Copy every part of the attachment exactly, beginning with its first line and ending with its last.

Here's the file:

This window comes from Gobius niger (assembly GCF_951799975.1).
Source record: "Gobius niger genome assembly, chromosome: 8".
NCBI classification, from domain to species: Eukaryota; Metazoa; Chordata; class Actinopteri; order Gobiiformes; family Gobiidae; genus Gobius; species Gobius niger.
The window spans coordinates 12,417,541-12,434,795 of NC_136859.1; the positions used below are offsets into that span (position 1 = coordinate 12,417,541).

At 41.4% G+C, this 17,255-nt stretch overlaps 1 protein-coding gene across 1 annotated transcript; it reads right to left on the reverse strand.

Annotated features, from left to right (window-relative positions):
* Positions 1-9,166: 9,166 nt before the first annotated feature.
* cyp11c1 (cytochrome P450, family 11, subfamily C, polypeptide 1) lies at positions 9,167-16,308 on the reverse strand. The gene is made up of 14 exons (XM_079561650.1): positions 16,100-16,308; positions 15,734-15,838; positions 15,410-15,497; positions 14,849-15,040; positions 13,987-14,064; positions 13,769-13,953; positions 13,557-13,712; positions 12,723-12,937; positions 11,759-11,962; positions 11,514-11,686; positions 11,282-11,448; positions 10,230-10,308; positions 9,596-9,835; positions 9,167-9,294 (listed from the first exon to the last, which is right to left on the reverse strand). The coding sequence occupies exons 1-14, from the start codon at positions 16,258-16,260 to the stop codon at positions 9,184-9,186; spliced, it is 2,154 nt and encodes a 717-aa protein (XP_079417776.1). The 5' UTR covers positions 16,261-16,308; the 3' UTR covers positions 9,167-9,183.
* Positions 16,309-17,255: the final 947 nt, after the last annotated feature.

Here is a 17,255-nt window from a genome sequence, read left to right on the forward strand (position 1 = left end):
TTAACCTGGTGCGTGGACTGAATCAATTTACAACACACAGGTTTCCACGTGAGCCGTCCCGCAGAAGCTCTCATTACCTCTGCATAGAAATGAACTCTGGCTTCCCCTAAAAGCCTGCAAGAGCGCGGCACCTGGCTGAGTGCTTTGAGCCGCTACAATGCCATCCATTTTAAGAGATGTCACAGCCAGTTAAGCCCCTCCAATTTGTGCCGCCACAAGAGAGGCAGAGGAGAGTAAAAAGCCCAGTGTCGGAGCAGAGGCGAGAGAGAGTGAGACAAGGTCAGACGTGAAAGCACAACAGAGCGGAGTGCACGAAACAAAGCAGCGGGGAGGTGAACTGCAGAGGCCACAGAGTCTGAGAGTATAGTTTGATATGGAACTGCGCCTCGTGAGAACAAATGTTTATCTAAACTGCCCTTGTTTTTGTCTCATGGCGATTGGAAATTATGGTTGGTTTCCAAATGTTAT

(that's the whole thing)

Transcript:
This window comes from Gobius niger (assembly GCF_951799975.1).
Source record: "Gobius niger genome assembly, chromosome: 8".
NCBI classification, from domain to species: Eukaryota; Metazoa; Chordata; class Actinopteri; order Gobiiformes; family Gobiidae; genus Gobius; species Gobius niger.
The window spans coordinates 12,417,541-12,434,795 of NC_136859.1; the positions used below are offsets into that span (position 1 = coordinate 12,417,541).

At 41.4% G+C, this 17,255-nt stretch overlaps 1 protein-coding gene across 1 annotated transcript; it reads right to left on the reverse strand.

Annotated features, from left to right (window-relative positions):
* Positions 1-9,166: 9,166 nt before the first annotated feature.
* cyp11c1 (cytochrome P450, family 11, subfamily C, polypeptide 1) lies at positions 9,167-16,308 on the reverse strand. The gene is made up of 14 exons (XM_079561650.1): positions 16,100-16,308; positions 15,734-15,838; positions 15,410-15,497; positions 14,849-15,040; positions 13,987-14,064; positions 13,769-13,953; positions 13,557-13,712; positions 12,723-12,937; positions 11,759-11,962; positions 11,514-11,686; positions 11,282-11,448; positions 10,230-10,308; positions 9,596-9,835; positions 9,167-9,294 (listed from the first exon to the last, which is right to left on the reverse strand). The coding sequence occupies exons 1-14, from the start codon at positions 16,258-16,260 to the stop codon at positions 9,184-9,186; spliced, it is 2,154 nt and encodes a 717-aa protein (XP_079417776.1). The 5' UTR covers positions 16,261-16,308; the 3' UTR covers positions 9,167-9,183.
* Positions 16,309-17,255: the final 947 nt, after the last annotated feature.

Here is a 17,255-nt window from a genome sequence, read left to right on the forward strand (position 1 = left end):
TTAACCTGGTGCGTGGACTGAATCAATTTACAACACACAGGTTTCCACGTGAGCCGTCCCGCAGAAGCTCTCATTACCTCTGCATAGAAATGAACTCTGGCTTCCCCTAAAAGCCTGCAAGAGCGCGGCACCTGGCTGAGTGCTTTGAGCCGCTACAATGCCATCCATTTTAAGAGATGTCACAGCCAGTTAAGCCCCTCCAATTTGTGCCGCCACAAGAGAGGCAGAGGAGAGTAAAAAGCCCAGTGTCGGAGCAGAGGCGAGAGAGAGTGAGACAAGGTCAGACGTGAAAGCACAACAGAGCGGAGTGCACGAAACAAAGCAGCGGGGAGGTGAACTGCAGAGGCCACAGAGTCTGAGAGTATAGTTTGATATGGAACTGCGCCTCGTGAGAACAAATGTTTATCTAAACTGCCCTTGTTTTTGTCTCATGGCGATTGGAAATTATGGTTGGTTTCCAAATGTTAT